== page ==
This being said (and after taking a deep breath), let me assure you that I have not forgotten the second issue I mentioned to you, on what to say, which is—in my view—a considerably thornier one.
We are talking of reading images, which leads use to two fields particularly tangled with the aforementioned thorns: that of interpreting and that of understanding. I would like to distance myself at this point from certain recent approaches to visual reading, which either hold that there is a certain balance to be maintained between what is comprehensible and what is incomprehensible about an image, or advocate that everything about an image is discursive, everything is sayable. Let me explain this another way, using specific cases.
If we analyse the argument between Susan Sontag and Sebastião Salgado regarding the legitimacy of photographs in terms of being honest or dishonest about the pain that they portray, we see that this is a specifically moral issue, a controversy that revisits, under different scenarios, Catholicism’s doing good and evil, the figures of the educational demiurge and the shepherd of souls. Naturally, I have much more sympathy for Sontag but, at the same time, I believe they are both putative children of interpretative redemption, of that metaphor of the author as an authority employing a steam hammer to ram home a truth that is worth holding onto, considering and imitating.
At the opposite extreme, that of a kind of postmodern decategorisation, there is a celebration of the fact that we finally find ourselves at the ‘great shindig of categories’, that utopia where all arguments are one and vice versa, without this meaning that any of us need to make a commitment or feel singled out.
From this perspective, the fabled ‘post-truth’, rather than striking me as a correction of the hegemonic Truth with a capital ‘T’, appears to be just the opposite: that is, a subdivision of what is truthful for all tastes. Here, I can’t help but adapt Marx when he spoke of capital ‘as its own enemy’ as, in a way, post-truth appears to me to be a likeable and easily digestible synecdoche of that other Truth, which is always found to be pressing down from above.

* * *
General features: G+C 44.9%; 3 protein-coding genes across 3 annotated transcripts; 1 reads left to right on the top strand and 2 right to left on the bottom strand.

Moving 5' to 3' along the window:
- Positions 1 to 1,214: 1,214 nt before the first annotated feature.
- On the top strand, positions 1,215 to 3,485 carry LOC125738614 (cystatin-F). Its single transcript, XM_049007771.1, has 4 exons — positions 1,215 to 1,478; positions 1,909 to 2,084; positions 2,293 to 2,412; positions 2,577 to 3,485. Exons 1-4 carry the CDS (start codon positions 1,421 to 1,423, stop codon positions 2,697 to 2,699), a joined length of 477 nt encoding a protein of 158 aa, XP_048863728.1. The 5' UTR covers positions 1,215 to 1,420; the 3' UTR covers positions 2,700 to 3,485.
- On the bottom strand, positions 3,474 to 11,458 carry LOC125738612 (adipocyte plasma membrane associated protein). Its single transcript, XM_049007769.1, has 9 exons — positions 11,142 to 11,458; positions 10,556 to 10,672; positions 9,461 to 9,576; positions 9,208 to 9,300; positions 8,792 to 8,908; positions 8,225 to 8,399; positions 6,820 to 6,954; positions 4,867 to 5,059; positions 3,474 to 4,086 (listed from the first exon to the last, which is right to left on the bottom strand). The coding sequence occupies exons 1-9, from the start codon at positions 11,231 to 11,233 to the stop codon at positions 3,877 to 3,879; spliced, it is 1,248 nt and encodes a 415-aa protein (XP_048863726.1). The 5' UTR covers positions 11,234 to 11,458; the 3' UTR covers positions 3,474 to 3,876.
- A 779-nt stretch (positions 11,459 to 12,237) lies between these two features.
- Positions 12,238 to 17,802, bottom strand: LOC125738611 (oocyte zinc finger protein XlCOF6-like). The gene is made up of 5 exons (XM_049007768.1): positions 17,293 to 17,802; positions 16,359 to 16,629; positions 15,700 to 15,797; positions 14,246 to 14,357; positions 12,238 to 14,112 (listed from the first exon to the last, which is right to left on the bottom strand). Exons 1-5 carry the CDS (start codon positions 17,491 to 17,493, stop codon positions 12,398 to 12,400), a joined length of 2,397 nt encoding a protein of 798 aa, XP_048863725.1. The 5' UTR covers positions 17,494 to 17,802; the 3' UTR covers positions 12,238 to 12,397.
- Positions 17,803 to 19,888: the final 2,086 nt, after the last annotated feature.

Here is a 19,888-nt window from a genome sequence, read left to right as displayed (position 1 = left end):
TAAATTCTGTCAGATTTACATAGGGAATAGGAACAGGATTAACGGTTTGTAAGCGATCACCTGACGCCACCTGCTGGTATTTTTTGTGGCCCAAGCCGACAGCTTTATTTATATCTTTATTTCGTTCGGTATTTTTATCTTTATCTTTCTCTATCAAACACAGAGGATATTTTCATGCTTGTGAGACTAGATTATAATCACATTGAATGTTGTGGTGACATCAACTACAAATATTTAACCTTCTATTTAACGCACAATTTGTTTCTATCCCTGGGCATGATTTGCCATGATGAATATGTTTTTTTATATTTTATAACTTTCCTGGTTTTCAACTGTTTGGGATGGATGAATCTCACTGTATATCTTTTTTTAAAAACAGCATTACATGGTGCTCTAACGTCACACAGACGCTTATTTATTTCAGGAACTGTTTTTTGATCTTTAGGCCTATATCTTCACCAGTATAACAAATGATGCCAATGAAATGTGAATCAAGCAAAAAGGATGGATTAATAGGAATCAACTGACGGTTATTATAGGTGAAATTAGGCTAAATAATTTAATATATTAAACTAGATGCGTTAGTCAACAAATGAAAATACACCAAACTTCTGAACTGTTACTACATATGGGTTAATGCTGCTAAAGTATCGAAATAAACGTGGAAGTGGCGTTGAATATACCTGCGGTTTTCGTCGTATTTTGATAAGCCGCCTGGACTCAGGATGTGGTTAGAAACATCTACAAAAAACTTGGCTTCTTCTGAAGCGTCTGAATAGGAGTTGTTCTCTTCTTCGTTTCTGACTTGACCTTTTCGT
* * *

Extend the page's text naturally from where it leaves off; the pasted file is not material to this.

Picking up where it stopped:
Given all the above, I suggest—and I don’t know what you think about this, Mercedes—that, in the argument about what ethics we should employ with regard to the production and interpretation of images, but also in light of the ecumenism according to which, basically, anything can be said about them (and this discursive pervasiveness could be a new condition for the contemporary image), I feel that new ways of reading images could be taking shape, ones that do not entail apologetic intellectualism or argumentative furore, that do not involve the myth of deciphering or that other hogwash encouraging us to question all judgements.
“What should an author, an image, seek—brilliance or accuracy?”
Mediation, one of today’s great socio-aesthetic keywords, and its second cousin, empowerment, are placing us in a mechanism that, when transposed to the world of images, places them within some very out-of-touch frameworks, transforming them into places where we ‘measure’ our critical vocabulary, where we show off or acquire the ‘power’ of being listened to.
I’m drawing near to my conclusion, but, before I get there, I would like to remind you of a book that I read some years ago: one that, as clichéd as it may sound, drastically changed my view of what it means to read. It is a book not about images, but about literature: nonetheless, I believe that all the arguments it makes can be of use to us, at least as we begin to consolidate our opinions. I’m referring to La cena de los notables (2008) by Constantino Bértolo, someone who I resort to, from a distance, when I have ‘problems of understanding’, in other words, the kind of figure that used to be called a mentor. Well, within the book, Bértolo offers an example, in reference to Flaubert’s Madame Bovary, to illustrate something that I, personally, find most interesting about reading images. What should an author, an image, seek—brilliance or accuracy? In light of all the unknowns arising in all photography, should the photographer and the interpreter, the author and the hermeneut, choose to be dazzling, or to be intelligent?
There is a ‘pact of responsibilities’, to once again borrow a term from Constantino Bértolo, between image, author and reader. A concord that, far from soothing, activates all the tools lying scattered there on the table: language as a collective heritage, the political and historical conditions of reading, the documentary statute managed at that time, etc. This is what I understand by ‘reading images’: assessing, measuring, sounding out, propagating or dissenting from all the above circumstances. This is why, instead of a certain narcissism that may seem wedded to reading, I feel that reading fosters a general opening outwards, an encounter not with what the images are, but with what they represent and document. So, reading images would mean, as La cena de los notables puts it, ‘learning to understand the keys to these depictions of the “other”’.